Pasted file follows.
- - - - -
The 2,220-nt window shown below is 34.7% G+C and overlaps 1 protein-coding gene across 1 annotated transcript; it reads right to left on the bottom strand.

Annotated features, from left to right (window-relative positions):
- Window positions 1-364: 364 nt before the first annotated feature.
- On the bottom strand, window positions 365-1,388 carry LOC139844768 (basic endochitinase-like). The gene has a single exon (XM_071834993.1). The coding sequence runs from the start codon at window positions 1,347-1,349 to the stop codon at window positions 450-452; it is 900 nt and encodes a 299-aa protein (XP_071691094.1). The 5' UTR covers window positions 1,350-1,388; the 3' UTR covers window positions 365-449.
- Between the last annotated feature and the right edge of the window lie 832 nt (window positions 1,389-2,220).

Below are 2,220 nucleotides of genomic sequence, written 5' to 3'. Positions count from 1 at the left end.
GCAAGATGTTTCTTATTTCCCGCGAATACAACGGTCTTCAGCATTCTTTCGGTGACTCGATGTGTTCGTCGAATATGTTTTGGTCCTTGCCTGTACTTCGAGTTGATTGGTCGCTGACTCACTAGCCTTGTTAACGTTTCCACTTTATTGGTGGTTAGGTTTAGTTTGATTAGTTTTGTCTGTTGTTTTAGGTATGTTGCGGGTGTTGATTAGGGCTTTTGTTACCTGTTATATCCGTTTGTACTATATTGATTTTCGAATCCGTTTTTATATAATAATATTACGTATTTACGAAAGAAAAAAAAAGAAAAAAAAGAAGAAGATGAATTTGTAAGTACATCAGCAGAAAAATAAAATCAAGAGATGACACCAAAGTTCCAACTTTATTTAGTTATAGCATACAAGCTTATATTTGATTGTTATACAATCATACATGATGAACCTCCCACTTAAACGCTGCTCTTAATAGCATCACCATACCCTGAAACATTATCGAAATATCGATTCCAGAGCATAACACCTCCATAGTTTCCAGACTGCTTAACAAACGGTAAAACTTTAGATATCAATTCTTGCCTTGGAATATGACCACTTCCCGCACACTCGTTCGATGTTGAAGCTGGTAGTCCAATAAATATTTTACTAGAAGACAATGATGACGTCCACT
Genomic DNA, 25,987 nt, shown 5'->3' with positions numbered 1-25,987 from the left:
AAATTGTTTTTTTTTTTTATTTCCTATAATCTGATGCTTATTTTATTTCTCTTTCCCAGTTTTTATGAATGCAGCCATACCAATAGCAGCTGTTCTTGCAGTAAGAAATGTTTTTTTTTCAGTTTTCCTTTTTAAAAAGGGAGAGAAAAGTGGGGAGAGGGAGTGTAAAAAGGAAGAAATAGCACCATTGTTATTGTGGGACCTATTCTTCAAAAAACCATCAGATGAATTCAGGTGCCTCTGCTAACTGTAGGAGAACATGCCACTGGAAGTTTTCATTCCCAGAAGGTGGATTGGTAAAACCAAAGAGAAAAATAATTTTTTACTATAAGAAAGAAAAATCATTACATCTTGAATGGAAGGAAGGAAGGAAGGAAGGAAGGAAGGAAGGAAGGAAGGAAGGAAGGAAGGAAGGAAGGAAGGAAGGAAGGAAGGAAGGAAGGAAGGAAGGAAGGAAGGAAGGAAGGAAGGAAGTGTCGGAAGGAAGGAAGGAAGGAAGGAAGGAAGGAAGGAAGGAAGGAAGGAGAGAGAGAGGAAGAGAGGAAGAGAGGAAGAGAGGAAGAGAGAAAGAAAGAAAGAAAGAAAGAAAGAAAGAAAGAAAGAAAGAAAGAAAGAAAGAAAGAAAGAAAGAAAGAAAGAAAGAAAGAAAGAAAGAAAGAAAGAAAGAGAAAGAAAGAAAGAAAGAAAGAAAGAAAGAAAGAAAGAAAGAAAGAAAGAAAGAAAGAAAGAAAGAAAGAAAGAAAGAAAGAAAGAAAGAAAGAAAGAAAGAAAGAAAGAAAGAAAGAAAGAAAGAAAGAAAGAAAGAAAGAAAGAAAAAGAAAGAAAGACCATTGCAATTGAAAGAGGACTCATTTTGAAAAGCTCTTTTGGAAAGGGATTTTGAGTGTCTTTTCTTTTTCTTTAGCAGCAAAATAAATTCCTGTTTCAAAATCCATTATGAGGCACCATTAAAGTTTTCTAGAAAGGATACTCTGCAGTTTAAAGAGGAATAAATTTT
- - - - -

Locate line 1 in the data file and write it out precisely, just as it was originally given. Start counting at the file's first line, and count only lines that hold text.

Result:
The 2,220-nt window shown below is 34.7% G+C and overlaps 1 protein-coding gene across 1 annotated transcript; it reads right to left on the bottom strand.